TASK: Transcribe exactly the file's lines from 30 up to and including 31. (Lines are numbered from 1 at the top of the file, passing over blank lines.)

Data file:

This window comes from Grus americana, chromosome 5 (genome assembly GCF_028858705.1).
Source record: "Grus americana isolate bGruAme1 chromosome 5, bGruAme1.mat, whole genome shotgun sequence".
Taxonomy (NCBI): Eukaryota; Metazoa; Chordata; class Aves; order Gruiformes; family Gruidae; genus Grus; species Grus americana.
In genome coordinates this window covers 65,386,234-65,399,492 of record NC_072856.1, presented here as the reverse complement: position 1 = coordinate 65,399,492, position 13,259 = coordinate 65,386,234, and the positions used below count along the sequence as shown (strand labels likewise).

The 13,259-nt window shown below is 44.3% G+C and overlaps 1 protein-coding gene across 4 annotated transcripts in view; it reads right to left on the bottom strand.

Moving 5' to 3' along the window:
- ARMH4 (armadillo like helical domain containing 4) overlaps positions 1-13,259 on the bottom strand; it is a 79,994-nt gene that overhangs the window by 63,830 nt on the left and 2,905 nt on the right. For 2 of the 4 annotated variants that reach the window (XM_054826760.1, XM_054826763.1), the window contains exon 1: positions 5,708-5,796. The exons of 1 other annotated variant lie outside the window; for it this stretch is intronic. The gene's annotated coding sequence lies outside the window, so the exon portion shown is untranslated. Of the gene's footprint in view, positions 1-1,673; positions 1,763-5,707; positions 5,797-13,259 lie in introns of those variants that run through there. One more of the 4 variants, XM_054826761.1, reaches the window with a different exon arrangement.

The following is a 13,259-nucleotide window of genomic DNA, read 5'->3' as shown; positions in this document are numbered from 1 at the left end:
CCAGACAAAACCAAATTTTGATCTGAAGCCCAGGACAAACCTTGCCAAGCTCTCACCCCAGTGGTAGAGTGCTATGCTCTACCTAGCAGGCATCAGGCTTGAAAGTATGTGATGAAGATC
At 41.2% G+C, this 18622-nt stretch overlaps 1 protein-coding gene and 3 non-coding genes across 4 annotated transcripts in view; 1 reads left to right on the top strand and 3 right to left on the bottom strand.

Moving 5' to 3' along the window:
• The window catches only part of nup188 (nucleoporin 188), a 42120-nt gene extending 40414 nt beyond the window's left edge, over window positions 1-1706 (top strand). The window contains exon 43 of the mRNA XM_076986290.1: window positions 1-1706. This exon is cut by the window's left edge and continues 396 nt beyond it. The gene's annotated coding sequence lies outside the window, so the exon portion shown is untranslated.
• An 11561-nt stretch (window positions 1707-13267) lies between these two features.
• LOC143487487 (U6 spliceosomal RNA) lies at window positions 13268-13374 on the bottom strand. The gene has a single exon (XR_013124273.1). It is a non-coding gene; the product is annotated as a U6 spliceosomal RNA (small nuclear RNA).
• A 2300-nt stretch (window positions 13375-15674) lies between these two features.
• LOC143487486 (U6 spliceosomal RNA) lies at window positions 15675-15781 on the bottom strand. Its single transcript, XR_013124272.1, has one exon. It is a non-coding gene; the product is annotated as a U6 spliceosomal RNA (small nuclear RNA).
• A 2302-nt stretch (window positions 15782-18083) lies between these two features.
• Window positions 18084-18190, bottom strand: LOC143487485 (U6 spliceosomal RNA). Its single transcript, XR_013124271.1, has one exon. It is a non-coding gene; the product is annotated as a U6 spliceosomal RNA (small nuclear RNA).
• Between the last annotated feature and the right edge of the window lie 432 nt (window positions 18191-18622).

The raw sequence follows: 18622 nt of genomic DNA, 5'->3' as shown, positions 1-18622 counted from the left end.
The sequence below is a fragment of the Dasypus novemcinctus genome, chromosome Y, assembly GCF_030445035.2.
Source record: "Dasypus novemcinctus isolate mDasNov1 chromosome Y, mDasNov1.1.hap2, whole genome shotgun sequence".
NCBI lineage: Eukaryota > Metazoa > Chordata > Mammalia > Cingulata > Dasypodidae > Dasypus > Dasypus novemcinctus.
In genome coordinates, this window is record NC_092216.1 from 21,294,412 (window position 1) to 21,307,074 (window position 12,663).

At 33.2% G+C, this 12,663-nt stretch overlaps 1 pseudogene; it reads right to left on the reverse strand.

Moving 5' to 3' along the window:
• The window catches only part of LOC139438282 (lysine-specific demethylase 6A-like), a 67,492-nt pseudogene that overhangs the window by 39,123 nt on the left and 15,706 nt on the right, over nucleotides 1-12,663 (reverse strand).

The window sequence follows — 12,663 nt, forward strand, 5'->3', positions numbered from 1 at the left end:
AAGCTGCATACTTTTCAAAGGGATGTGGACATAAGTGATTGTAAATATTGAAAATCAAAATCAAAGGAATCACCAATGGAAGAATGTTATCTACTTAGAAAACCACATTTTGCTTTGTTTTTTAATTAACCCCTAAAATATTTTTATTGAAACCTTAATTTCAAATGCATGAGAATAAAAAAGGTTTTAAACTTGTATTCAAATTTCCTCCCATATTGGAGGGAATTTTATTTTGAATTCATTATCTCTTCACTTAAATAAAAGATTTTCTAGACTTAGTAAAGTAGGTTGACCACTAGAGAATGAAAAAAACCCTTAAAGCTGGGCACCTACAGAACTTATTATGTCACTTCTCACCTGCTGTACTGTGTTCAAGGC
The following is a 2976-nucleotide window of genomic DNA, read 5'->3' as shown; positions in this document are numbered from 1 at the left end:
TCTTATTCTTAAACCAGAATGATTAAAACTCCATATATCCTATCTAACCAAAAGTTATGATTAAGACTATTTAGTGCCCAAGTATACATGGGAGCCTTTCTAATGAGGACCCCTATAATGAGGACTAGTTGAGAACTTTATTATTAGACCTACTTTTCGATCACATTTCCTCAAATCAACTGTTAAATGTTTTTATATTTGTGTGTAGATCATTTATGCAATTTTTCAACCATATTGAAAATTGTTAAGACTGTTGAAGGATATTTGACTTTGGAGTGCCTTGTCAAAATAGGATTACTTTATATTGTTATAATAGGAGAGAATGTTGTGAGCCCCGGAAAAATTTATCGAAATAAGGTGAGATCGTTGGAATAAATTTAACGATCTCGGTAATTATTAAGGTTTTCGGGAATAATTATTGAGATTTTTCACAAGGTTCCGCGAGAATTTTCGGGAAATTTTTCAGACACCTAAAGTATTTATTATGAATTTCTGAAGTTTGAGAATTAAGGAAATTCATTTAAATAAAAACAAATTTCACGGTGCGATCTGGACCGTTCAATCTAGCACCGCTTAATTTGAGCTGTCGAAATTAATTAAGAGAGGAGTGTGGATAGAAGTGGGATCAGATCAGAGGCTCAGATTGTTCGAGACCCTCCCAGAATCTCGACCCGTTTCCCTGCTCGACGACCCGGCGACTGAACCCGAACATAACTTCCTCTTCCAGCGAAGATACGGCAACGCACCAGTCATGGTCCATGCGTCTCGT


The following is a 2976-nucleotide window of genomic DNA, read 5'->3' as shown; positions in this document are numbered from 1 at the left end:
TCTTATTCTTAAACCAGAATGATTAAAACTCCATATATCCTATCTAACCAAAAGTTATGATTAAGACTATTTAGTGCCCAAGTATACATGGGAGCCTTTCTAATGAGGACCCCTATAATGAGGACTAGTTGAGAACTTTATTATTAGACCTACTTTTCGATCACATTTCCTCAAATCAACTGTTAAATGTTTTTATATTTGTGTGTAGATCATTTATGCAATTTTTCAACCATATTGAAAATTGTTAAGACTGTTGAAGGATATTTGACTTTGGAGTGCCTTGTCAAAATAGGATTACTTTATATTGTTATAATAGGAGAGAATGTTGTGAGCCCCGGAAAAATTTATCGAAATAAGGTGAGATCGTTGGAATAAATTTAACGATCTCGGTAATTATTAAGGTTTTCGGGAATAATTATTGAGATTTTTCACAAGGTTCCGCGAGAATTTTCGGGAAATTTTTCAGACACCTAAAGTATTTATTATGAATTTCTGAAGTTTGAGAATTAAGGAAATTCATTTAAATAAAAACAAATTTCACGGTGCGATCTGGACCGTTCAATCTAGCACCGCTTAATTTGAGCTGTCGAAATTAATTAAGAGAGGAGTGTGGATAGAAGTGGGATCAGATCAGAGGCTCAGATTGTTCGAGACCCTCCCAGAATCTCGACCCGTTTCCCTGCTCGACGACCCGGCGACTGAACCCGAACATAACTTCCTCTTCCAGCGAAGATACGGCAACGCACCAGTCATGGTCCATGCGTCTCGT